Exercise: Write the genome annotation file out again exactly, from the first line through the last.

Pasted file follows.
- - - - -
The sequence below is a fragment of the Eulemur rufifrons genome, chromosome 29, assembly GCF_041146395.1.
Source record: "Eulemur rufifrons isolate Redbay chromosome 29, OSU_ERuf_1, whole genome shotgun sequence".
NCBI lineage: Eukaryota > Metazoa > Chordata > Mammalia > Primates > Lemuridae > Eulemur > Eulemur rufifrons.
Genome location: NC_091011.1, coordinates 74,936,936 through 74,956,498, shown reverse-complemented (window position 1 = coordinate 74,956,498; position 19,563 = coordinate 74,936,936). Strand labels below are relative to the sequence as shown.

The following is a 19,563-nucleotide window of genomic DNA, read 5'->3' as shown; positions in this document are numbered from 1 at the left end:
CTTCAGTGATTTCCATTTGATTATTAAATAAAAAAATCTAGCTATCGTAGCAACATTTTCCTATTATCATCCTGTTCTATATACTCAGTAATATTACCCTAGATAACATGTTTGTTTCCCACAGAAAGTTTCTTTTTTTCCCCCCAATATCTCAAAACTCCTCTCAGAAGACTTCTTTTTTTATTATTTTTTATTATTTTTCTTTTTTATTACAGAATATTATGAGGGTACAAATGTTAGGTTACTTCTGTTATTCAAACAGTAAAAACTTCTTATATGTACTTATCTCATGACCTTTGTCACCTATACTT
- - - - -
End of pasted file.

The sequence below is a fragment of the Eulemur rufifrons genome, chromosome 29, assembly GCF_041146395.1.
Source record: "Eulemur rufifrons isolate Redbay chromosome 29, OSU_ERuf_1, whole genome shotgun sequence".
NCBI lineage: Eukaryota > Metazoa > Chordata > Mammalia > Primates > Lemuridae > Eulemur > Eulemur rufifrons.
Genome location: NC_091011.1, coordinates 74,936,936 through 74,956,498, shown reverse-complemented (window position 1 = coordinate 74,956,498; position 19,563 = coordinate 74,936,936). Strand labels below are relative to the sequence as shown.

The following is a 19,563-nucleotide window of genomic DNA, read 5'->3' as shown; positions in this document are numbered from 1 at the left end:
CTTCAGTGATTTCCATTTGATTATTAAATAAAAAAATCTAGCTATCGTAGCAACATTTTCCTATTATCATCCTGTTCTATATACTCAGTAATATTACCCTAGATAACATGTTTGTTTCCCACAGAAAGTTTCTTTTTTTCCCCCCAATATCTCAAAACTCCTCTCAGAAGACTTCTTTTTTTATTATTTTTTATTATTTTTCTTTTTTATTACAGAATATTATGAGGGTACAAATGTTAGGTTACTTCTGTTATTCAAACAGTAAAAACTTCTTATATGTACTTATCTCATGACCTTTGTCACCTATACTT